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Historical Fiction, Humor, Middle Grade Readers, Mystery/Adventure


Actual & Truthful Adventures of Becky ThatcherI liked a lot of moments in The Actual & Truthful Adventures of Becky Thatcher.  The author’s decision to portray Becky Thatcher (the classic character from Mark Twain’s Adventures of Tom Sawyer) as a bold and daring spitfire of a young girl in 19th Century America is perfect.  Becky’s character is well-defined and three-dimensional in thought and feeling.

In Twain’s classic she is a secondary figure–primarily a nuisance–to Tom Sawyer.  She truly comes into her own in Lawson’s re-imagining.  Before the arrival of Becky and her family into town, her brother has died from illness and the way the author was able to weave in the struggle of Becky’s mother with her grief–and Becky’s frustration with it is skillfully done.  it is this element in particular that allows the book to resonate to a greater degree with contemporary young readers than its predecessors.

I enjoyed the way the author brought Sam Clemens (Mark Twain, himself) into the story as a character–even if it became forced in a couple of places. I was also delighted by the role of the Widow Douglas, which enhanced the scope of her character from the original Twain story.  I do, however, have a BIG issue with the way Lawson has reversed the characters of Tom Sawyer and his cousin (brother in this version) Sid.  It was unnecessary given that she kept two male characters with the exact same personality traits as in the original Tom Sawyer.  The switching of Sid and Tom smacks of a disdain for Twain’s work not found in the rest of Becky Thatcher.  I am not opposed to reimagining a classic character in a new way as long as it serves the new story well.  In this case it does not.  I am disappointed that new readers may be introduced to Sid and Tom in this light–especially since Lawson thought enough of Twain’s characters to change nothing but their names.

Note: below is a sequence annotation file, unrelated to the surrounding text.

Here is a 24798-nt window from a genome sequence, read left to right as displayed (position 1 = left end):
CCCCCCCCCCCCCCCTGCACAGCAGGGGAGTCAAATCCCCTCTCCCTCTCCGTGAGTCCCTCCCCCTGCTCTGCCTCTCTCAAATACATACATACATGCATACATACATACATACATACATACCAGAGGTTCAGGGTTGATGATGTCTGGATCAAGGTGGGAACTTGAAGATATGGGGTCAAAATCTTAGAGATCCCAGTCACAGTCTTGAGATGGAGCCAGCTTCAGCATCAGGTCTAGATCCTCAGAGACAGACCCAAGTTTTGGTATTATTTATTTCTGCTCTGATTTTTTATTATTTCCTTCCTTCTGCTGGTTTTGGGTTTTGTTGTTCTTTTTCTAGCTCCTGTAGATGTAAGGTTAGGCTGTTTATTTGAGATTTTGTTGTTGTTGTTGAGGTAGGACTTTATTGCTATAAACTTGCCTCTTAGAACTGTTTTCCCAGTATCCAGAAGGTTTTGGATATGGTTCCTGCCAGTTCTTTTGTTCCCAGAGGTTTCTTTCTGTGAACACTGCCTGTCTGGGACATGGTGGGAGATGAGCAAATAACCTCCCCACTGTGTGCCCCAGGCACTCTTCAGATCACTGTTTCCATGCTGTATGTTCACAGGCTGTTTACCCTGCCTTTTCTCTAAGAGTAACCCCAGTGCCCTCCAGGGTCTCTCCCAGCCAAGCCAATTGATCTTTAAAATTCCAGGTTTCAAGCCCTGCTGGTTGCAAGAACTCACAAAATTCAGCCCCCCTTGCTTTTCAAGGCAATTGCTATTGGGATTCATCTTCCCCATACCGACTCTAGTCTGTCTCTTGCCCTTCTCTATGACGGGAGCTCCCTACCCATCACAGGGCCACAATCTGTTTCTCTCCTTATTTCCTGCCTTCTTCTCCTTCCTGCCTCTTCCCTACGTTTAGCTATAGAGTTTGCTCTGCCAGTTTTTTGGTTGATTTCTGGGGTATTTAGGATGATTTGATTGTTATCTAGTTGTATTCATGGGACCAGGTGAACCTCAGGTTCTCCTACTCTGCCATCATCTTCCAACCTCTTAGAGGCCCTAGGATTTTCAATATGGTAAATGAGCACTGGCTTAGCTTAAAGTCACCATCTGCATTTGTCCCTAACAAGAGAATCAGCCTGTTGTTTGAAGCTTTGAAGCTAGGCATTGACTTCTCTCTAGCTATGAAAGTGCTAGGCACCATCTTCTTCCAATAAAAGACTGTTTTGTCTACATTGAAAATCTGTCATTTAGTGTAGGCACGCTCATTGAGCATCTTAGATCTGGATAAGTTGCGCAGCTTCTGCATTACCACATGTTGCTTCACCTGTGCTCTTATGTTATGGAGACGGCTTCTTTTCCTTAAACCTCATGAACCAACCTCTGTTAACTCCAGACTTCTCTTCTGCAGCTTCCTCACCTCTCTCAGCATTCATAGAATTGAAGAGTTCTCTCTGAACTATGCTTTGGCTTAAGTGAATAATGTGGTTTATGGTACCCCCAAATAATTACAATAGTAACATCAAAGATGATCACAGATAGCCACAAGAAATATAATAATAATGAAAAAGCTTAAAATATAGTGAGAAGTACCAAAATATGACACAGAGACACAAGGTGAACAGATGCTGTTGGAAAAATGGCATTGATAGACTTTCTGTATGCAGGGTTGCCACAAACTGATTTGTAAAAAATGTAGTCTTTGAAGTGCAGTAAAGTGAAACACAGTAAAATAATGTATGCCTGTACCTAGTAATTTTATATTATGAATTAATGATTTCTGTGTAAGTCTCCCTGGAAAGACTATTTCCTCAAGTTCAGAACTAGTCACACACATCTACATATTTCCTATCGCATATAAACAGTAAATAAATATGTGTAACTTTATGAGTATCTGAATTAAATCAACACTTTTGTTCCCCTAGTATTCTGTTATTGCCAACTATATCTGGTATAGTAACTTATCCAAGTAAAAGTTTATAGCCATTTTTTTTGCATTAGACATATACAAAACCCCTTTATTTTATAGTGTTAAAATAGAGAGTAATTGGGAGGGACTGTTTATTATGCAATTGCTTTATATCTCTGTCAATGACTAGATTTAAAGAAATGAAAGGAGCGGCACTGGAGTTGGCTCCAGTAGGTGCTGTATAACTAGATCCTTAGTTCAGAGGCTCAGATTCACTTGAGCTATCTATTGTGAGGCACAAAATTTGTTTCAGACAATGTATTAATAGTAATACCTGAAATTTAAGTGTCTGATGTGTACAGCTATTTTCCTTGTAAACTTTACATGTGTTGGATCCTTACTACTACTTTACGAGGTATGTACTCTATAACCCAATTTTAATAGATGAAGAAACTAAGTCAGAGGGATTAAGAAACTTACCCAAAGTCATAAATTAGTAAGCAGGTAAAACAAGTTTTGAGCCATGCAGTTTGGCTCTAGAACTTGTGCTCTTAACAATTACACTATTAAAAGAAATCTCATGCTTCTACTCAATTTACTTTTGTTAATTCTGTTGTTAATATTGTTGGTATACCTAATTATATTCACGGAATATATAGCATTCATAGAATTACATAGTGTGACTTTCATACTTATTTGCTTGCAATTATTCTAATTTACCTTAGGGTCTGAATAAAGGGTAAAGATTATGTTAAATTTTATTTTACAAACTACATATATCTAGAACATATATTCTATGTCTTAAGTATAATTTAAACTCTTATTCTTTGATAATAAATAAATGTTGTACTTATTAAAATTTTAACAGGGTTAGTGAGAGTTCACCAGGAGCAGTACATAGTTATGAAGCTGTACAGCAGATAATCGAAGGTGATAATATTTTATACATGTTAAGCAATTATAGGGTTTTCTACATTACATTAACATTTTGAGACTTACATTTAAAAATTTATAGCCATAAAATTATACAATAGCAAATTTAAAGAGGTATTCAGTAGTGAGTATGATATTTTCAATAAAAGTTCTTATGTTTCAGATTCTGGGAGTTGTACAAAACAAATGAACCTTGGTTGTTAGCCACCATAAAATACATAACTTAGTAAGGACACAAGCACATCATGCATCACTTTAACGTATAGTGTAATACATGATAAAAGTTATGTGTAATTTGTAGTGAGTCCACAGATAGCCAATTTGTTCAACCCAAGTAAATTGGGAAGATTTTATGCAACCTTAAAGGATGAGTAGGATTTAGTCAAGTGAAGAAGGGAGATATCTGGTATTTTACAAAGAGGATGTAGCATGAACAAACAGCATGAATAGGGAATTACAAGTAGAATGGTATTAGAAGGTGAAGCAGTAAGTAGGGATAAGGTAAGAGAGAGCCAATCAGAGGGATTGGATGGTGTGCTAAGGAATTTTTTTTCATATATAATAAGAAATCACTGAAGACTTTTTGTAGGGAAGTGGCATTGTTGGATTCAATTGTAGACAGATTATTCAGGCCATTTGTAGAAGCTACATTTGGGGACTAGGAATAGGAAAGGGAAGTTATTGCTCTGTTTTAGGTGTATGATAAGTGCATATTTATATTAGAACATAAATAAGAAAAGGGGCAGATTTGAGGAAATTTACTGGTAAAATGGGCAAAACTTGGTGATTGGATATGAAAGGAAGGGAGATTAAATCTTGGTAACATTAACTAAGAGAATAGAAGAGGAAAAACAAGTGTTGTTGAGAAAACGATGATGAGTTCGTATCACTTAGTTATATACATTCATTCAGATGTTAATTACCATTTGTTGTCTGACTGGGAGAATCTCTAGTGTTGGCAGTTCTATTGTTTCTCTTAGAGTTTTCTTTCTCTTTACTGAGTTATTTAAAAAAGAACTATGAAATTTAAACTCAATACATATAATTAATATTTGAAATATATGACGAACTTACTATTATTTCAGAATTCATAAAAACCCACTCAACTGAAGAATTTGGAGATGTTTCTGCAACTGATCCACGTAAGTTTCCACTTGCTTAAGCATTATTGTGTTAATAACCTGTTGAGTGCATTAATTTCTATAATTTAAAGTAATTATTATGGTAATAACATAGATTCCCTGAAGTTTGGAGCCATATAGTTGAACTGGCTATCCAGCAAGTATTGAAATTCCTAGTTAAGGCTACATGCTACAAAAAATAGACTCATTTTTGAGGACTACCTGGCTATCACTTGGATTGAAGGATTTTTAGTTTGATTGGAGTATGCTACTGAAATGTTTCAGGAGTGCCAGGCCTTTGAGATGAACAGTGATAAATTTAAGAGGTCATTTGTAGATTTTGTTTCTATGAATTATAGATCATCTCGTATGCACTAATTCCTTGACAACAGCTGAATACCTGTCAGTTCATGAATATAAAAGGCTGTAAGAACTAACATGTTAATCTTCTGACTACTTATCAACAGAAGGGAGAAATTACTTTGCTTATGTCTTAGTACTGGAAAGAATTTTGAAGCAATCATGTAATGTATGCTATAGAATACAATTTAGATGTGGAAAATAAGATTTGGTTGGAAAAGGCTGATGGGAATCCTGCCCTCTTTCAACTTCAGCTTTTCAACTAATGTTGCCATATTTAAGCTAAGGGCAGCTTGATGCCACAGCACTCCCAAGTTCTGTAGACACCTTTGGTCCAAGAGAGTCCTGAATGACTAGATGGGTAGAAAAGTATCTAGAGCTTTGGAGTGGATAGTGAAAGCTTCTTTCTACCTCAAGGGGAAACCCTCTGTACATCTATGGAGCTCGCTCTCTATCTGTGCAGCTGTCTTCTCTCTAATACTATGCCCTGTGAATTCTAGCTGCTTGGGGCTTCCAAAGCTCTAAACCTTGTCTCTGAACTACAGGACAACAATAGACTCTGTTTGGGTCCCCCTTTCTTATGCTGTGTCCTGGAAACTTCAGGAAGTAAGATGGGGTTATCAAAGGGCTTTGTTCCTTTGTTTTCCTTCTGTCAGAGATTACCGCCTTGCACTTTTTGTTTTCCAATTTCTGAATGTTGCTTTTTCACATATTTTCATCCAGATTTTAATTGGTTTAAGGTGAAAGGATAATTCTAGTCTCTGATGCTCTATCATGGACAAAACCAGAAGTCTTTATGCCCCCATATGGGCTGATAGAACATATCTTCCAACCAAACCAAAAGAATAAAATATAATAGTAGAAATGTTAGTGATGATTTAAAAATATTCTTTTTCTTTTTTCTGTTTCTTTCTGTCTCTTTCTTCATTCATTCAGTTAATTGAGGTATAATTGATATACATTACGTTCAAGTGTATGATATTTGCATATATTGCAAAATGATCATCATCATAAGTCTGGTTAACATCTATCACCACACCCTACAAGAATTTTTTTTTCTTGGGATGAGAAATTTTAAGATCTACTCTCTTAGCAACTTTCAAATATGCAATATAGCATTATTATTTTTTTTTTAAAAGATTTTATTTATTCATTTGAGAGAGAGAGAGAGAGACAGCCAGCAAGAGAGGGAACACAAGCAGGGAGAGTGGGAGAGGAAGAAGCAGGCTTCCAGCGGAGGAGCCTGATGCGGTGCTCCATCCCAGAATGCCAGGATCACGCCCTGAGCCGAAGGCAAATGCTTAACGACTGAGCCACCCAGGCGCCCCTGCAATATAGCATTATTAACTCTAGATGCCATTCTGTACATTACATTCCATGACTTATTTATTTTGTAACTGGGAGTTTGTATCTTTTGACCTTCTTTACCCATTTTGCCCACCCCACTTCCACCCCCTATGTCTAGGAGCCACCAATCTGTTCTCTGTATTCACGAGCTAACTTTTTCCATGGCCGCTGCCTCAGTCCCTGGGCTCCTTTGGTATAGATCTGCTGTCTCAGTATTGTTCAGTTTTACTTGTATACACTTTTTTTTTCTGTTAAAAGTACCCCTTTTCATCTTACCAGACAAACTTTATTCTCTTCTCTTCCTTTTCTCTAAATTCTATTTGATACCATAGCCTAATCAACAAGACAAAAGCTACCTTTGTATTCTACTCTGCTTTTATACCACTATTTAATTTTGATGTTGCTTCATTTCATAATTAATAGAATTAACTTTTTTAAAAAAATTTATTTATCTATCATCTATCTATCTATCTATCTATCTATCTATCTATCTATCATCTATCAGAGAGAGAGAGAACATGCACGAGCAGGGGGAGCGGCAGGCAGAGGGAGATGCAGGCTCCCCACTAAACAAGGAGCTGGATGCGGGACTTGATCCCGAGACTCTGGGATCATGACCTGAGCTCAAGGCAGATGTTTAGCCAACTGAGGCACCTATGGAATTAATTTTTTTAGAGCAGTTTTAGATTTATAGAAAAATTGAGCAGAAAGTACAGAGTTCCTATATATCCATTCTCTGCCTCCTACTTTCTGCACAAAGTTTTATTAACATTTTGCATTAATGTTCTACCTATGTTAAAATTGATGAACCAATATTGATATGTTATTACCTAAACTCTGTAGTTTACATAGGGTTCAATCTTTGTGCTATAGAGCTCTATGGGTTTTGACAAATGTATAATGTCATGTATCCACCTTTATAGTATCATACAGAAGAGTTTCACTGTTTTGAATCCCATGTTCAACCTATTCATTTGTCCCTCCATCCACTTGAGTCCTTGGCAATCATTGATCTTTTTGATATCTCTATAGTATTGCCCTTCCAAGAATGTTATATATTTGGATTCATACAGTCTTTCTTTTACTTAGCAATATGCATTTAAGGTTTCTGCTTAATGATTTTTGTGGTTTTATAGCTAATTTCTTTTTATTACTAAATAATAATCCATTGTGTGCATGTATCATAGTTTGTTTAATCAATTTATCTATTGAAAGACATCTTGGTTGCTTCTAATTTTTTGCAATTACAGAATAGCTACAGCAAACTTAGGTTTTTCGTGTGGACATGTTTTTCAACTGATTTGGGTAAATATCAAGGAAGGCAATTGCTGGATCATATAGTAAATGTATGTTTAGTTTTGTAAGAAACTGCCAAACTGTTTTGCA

My own disappointment aside, young readers with no exposure to Twain’s The Adventures of Tom Sawyer will not see a discrepancy in story where Sid and Tom are concerned.  Particularly young female readers will love The Actual & Truthful Adventures of Becky Thatcher.  This might be a fun read-aloud in conjunction with a version of Mark Twain’s Tom Sawyer both for the benefit of two good stories and the opportunity to discuss the differences in approach to character.

If The Actual & Truthful Adventures of Becky Thatcher sounds interesting, or you have already read & enjoyed it you may also like Lucy Maud Montgomery’s classic Anne of Green Gables, Audrey Couloumbis’ The Misadventures of Maude March and The Case of the Deadly Desperados (first in the P.K. Pinkerton series) by Caroline Lawrence (which also includes Samuel Clemens as an engaging character).



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